In October, a bipartisan group of Senators from across the Midwest and Great Plains sent a letter to the EPA, urging more pathways for “electricity generated from biogas” to be brought to the energy market.
Apart from the IRA, the Biden administration has made biogas a focal point of its clean energy goals, with the planned creation of new public-private partnerships to encourage more biogas facilities as a part of its Methane Emissions Reduction Action Plan.
“The biggest impact that the IRA has had on the industry is it has started to levelized the playing field among different renewable energy technologies,” Patrick Serfass, executive director of the American Biogas Council, told Grist.
Serfass said the industry is at a similar moment that both wind and solar were years ago. When a windfall of federal funding helped those sectors in years past, the industries exploded. Since then, he said those involved in the renewable energy sector have looked to Congress to create a “more fair marketplace” for biogas plants to compete in selling and making renewable energy.
“(The IRA) has helped to get more biogas systems developed, and if you care about reducing carbon emissions and producing renewable energy, then that’s a really good thing,” Serfass said.
States with large agricultural sectors are likely to see an increase in biogas facilities, but biogas is not just dependent on animal manure. Landfills and wastewater treatment plants also make up a large portion of the industry. California, Texas, and North Carolina have the biggest potential to make biogas, as estimated by the National Renewable Energy Laboratory.
This month, a $25 million loan project in Stanislaus County, California, which includes the city of Modesto, was approved. The funding, part of REAP, will provide loans for dairy farms in the region to construct six biogas facilities to connect to a local ethanol plant. Additionally, the loans will also fund natural gas pipeline projects, commonly used in the biogas industry as a way to move the created gas from farms to a refinery without the need for large tanker trucks and costly shipping.
Communities that already live with large animal farms and biogas facilities could be a cautionary tale for regions that are expanding or building more digesters. In counties across southeastern North Carolina, predominantly Black and low-income communities have been fighting against the state’s massive hog industry-turned biogas producers for years.
Dr. Sacoby Wilson, a leading expert on environmental justice for rural and agricultural communities, said biogas investments may help decrease methane emissions, but neighboring residents are still exposed to a variety of compounding health hazards.
“They’re not getting the co-benefits that supposedly come from capturing methane, burning methane, or digesting waste,” Wilson told Grist.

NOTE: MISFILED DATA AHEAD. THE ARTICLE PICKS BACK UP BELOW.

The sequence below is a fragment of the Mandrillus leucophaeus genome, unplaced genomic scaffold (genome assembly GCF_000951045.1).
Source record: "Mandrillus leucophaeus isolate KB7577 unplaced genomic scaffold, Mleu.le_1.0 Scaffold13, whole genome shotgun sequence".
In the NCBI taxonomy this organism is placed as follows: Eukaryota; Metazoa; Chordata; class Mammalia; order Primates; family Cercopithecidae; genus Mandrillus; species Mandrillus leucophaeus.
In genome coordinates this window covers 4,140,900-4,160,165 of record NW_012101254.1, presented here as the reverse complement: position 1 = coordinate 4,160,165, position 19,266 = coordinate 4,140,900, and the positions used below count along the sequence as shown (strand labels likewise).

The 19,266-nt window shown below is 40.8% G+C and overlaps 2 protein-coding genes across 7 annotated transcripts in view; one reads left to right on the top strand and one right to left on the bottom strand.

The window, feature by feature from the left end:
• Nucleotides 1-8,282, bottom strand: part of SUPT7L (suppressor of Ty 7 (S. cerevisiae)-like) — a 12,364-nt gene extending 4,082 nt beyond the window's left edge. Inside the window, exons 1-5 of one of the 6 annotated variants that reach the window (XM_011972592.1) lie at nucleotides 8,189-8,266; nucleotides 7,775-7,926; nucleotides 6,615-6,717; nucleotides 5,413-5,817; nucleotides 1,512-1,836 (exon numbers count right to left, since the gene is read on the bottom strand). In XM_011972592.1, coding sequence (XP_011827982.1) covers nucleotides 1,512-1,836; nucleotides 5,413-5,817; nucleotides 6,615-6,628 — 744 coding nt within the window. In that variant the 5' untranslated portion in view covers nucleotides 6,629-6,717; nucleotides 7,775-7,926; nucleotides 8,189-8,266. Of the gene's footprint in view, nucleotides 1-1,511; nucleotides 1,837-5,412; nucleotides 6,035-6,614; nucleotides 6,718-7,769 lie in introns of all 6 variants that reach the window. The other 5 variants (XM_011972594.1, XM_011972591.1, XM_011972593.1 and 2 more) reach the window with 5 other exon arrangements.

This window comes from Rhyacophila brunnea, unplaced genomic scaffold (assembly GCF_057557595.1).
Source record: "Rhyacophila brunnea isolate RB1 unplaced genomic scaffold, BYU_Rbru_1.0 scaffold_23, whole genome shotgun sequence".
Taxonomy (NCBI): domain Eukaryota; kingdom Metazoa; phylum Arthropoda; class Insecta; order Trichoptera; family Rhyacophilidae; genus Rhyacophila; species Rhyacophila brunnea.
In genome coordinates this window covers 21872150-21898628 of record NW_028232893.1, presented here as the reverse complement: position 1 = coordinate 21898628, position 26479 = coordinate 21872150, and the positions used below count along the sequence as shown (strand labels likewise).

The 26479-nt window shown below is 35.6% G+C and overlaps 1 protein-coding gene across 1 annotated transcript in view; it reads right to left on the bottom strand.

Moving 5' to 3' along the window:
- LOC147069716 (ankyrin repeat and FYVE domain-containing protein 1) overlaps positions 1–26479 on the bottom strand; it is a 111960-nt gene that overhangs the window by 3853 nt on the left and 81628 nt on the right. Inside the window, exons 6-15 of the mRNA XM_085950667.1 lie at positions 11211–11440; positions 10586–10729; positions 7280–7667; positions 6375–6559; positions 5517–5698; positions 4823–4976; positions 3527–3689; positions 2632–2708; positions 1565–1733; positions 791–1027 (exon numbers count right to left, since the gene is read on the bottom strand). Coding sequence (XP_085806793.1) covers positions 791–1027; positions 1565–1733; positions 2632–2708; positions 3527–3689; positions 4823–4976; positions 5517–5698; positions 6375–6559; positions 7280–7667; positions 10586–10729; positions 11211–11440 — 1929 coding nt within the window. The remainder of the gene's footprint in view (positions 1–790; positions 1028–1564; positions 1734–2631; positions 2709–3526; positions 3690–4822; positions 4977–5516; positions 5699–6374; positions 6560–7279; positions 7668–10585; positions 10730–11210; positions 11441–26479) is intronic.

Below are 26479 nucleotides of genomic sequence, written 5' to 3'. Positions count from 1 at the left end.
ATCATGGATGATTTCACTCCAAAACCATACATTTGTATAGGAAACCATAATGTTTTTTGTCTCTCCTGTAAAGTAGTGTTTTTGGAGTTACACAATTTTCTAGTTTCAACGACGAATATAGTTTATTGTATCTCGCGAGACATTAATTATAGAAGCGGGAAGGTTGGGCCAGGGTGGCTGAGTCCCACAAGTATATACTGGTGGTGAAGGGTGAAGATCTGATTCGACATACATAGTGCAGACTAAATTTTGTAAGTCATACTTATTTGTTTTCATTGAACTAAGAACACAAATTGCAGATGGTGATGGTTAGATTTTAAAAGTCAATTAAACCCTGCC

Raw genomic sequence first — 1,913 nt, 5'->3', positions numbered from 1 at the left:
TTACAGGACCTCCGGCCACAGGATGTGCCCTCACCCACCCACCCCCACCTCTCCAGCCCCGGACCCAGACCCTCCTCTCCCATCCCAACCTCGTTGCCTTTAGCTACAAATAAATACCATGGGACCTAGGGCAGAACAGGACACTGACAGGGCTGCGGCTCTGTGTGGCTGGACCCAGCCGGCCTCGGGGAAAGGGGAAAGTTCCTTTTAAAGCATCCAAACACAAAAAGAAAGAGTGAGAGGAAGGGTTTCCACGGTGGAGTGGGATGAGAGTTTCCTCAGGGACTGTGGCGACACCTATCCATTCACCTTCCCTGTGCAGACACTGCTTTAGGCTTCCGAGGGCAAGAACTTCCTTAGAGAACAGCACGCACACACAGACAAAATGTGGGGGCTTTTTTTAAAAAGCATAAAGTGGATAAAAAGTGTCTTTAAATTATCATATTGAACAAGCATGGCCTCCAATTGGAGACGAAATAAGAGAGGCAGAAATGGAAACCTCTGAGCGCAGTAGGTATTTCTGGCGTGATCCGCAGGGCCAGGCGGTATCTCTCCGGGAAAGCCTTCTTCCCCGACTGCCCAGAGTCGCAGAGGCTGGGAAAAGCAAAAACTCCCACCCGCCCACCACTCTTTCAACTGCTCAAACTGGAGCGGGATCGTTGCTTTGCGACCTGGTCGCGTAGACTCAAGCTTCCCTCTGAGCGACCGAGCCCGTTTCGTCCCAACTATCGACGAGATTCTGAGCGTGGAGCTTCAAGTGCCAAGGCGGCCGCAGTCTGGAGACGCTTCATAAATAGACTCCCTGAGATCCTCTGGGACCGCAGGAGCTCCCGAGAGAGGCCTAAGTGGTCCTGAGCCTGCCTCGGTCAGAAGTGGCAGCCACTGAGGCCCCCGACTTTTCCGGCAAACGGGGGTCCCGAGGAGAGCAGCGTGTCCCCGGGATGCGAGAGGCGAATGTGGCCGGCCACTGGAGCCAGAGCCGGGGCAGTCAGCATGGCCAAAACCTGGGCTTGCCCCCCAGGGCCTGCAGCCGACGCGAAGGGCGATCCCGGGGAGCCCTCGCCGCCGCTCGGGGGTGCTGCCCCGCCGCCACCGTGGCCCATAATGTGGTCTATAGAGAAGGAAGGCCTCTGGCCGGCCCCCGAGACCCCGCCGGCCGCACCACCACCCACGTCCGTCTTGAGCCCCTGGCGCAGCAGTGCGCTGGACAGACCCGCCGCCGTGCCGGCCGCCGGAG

Wilson said that biogas is not a clean energy source. While he appreciates the Biden administration’s recent advancements and commitments to environmental justice, the massive funding push for biogas inside the IRA is “one step forward and two steps back.”
He said there should be more significant investments in solutions to the source problems of methane emissions, such as massive agricultural operations that have grown across the country, rather than propping up an industry that relies on destructive practices.
“Why not invest in sustainable, regenerative agriculture?,” Wilson said, “which will actually be more beneficial to local communities, to the local economy.”
Agriculturally focused states are seeing increased pushes for more manure digester facilities. Greenleaf, Wisconsin, an unincorporated community less than 20 miles south of Green Bay, is now home to a massive digester facility. The new facility claims to be among the largest in the nation, converting nearly a million gallons of manure into methane daily. The gas produced here will be pumped into a national pipeline system and used to fuel natural gas vehicle requirements in states on the other side of the country, like California and Oregon.
Early this year, the prospect of a new digester in Rock Valley, Iowa, was heralded as a sustainable solution for nearby farming communities in the northwest corner of the state. But soon after it opened, the facility leaked 376,000 gallons of manure into nearby waters.
“What we’re seeing is essentially factory farm, biogas, and anaerobic digesters being used in tandem with large factory farm operations, which obviously is raising a lot of concern and opposition from communities,” John Aspray, a Food & Water Watch senior organizer in the state, told Grist.
The Bloody Run Creek, also in the northern part of the state, has experienced increased farm run-off from a digester-turned-large animal operation in recent years. Iowa is now seeing an increase in digesters, with nine new facilities granted permitting last year and seven existing ones approved for expansion. State legislators have tried to curb nitrate pollution from agriculture by proposing a ban on new CAFOs, but just last year, state officials incentivized the creation of more digesters at large-scale farms with state funding.
“It’s not going to revolutionize agriculture in a way that makes it more sustainable,” Aspray said. “These are a false solution to climate change.”